Women report greater craving during certain phases of the menstrual cycle. As well, research indicates that pharmacotherapies for smoking may be less efficacious in women compared with men, which may be due to interactions with natural fluctuations in ovarian hormone levels. N-Acetylcysteine (NAC) is a glutamatergic compound that has shown some efficacy in treating substance use disorders and aids in the prevention of relapse. However, it is unclear whether NAC has sex-specific effectiveness for nicotine relapse treatment. Given that NAC has shown promise to reduce nicotine reinstatement in preclinical models using male rats, the exploration of potential sex differences in the efficacy of NAC is warranted. Using a rat model, we first investigated the ability of NAC treatment (100 mg/kg, ip) during nicotine withdrawal with extinction training to reduce cue-induced nicotine seeking in male and female rats. Next, we assessed whether NAC's effects were estrous cycle-dependent for female rats. Results show that following NAC treatment during extinction, reinstatement of nicotine seeking was significantly decreased in males but not females, indicating a sex-specific effect of NAC. Furthermore, for females, both vehicle- and NAC-treated groups significantly reinstated nicotine-seeking behavior compared with extinction, regardless of estrous cycle phase. These results suggest that NAC is inefficacious in reducing nicotine relapse in females regardless of estrous cycle phase at the dose evaluated here. These collective findings could have important clinical implications for use and efficacy of NAC as a pharmacotherapy for freely cycling women smokers.
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http://dx.doi.org/10.1111/adb.12711DOI Listing
http://www.ncbi.nlm.nih.gov/pmc/articles/PMC6685767PMC
January 2020

Chronic treatment with N-acetylcysteine decreases extinction responding and reduces cue-induced nicotine-seeking.

Physiol Rep 2019 01;7(1):e13958

Department of Psychology, Arizona State University, Tempe, Arizona.

N-acetylcysteine (NAC), a promising glutamatergic therapeutic agent, has shown some clinical efficacy in reducing nicotine use in humans and has been shown to reverse drug-induced changes in glutamatergic neurophysiology. In rats, nicotine-seeking behavior is associated with alterations in glutamatergic plasticity within the nucleus accumbens core (NAcore). Specifically, cue-induced nicotine-seeking is associated with rapid, transient synaptic plasticity (t-SP) in glutamatergic synapses on NAcore medium spiny neurons. The goal of the present study was to determine if NAC reduces nicotine-seeking behavior and reverses reinstatement-associated NAcore glutamatergic alterations. Rats were extinguished from nicotine self-administration, followed by subchronic NAC administration (0 or 100 mg/kg/d) for 4 days prior to cue-induced reinstatement. NAcore synaptic potentiation was measured via dendritic spine morphology and mRNA and protein of relevant glutamatergic genes were quantified. Nicotine-seeking behavior was not reduced by subchronic NAC treatment. Also, NAcore transcript and protein expression of multiple glutamatergic genes, as well as spine morphological measures, were unaffected by subchronic NAC. Finally, chronic NAC treatment (15 days total) during extinction and prior to reinstatement significantly decreased extinction responding and reduced reinstatement of nicotine-seeking compared to vehicle. Together, these results suggest that chronic NAC treatment is necessary for its therapeutic efficacy as a treatment strategy for nicotine addiction and relapse.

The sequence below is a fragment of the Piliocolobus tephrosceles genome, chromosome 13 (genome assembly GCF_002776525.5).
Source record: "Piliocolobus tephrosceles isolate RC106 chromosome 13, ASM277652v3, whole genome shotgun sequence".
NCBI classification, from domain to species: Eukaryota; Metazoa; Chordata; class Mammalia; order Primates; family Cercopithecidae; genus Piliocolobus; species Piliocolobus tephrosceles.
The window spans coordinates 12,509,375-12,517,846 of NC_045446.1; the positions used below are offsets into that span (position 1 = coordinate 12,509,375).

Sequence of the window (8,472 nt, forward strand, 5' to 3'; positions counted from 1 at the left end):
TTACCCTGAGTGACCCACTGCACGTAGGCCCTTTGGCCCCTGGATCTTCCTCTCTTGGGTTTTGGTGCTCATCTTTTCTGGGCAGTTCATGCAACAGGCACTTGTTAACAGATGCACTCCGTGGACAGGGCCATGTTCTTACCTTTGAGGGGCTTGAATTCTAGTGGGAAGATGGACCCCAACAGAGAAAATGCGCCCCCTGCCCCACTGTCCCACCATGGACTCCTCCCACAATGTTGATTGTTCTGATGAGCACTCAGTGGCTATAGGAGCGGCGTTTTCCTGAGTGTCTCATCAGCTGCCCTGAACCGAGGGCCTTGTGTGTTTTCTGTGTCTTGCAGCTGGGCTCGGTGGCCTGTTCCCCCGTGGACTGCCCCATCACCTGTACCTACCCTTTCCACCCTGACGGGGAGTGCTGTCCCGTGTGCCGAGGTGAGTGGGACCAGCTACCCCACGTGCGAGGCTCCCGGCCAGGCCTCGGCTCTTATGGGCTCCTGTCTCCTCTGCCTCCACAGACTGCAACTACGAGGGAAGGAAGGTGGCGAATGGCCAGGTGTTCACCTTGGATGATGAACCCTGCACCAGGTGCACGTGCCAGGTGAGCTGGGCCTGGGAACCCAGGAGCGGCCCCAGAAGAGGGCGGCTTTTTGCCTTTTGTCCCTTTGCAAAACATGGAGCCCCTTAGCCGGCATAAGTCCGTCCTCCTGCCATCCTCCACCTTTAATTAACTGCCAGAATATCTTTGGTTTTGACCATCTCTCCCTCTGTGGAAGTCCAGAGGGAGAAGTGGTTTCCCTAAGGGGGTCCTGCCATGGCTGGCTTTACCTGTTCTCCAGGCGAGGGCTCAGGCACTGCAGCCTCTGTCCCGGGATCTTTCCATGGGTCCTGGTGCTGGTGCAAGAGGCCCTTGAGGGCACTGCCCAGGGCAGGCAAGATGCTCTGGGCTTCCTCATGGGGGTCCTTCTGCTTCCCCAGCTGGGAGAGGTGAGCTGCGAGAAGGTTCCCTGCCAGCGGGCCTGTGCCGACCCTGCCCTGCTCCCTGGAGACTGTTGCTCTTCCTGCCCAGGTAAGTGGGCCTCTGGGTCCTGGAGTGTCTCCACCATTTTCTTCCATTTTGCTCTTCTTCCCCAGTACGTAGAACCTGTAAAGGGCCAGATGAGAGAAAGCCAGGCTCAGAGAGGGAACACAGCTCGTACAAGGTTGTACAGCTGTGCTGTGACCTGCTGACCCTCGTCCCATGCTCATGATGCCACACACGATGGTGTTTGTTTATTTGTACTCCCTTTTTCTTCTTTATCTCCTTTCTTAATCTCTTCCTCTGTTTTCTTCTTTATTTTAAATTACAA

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http://dx.doi.org/10.14814/phy2.13958DOI Listing
http://www.ncbi.nlm.nih.gov/pmc/articles/PMC6328917PMC
January 2019

A novel rat model of comorbid PTSD and addiction reveals intersections between stress susceptibility and enhanced cocaine seeking with a role for mGlu5 receptors.

Transl Psychiatry 2018 10 5;8(1):209. Epub 2018 Oct 5.

Psychology Department, University of Florida, Gainesville, FL, 32611, USA.

PTSD is highly comorbid with cocaine use disorder (CUD), and cocaine users with PTSD + CUD are more resistant to treatment. Here we sought to develop a rat model of PTSD + CUD in order to identify the neurobiological changes underlying such comorbidity and screen potential medications for reducing cocaine seeking in the PTSD population. We utilized a predator scent stress model of PTSD, wherein rats received a single exposure to the fox pheromone 2,5-dihydro-2,4,5-trimethylthiazoline (TMT). One week after TMT exposure, stress-susceptible (susceptible), intermediate, and resilient phenotypes were detected and were consistent with behavioral, corticosterone, and gene expression profiles 3 weeks post TMT. We assessed phenotypic differences in cocaine self-administration, extinction, and cue-primed reinstatement. Susceptible rats exhibited deficits in extinction learning and increased cue-primed reinstatement that was not prevented by Ceftriaxone, an antibiotic that consistently attenuates the reinstatement of cocaine seeking. TMT-exposed resilient rats displayed increased mGlu5 gene expression in the amygdala and medial prefrontal cortex and did not display the enhanced cocaine seeking observed in susceptible rats. Combined treatment with the mGlu5 positive allosteric modulator 3-Cyano-N-(1,3-diphenyl-1 H-pyrazol-5-yl)benzamide (CDPPB), fear extinction, and ceftriaxone prevented the reinstatement of cocaine seeking in susceptible rats with fear extinction an important mediating condition. These results highlight the need for animal models of PTSD to consider stress-responsivity, as only a subset of trauma-exposed individuals develop PTSD and these individuals likely exhibit distinct neurobiological changes compared with trauma-exposed populations who are resilient to stress. This work further identifies glutamate homeostasis and mGlu5 as a target for treating relapse in comorbid PTSD-cocaine addiction.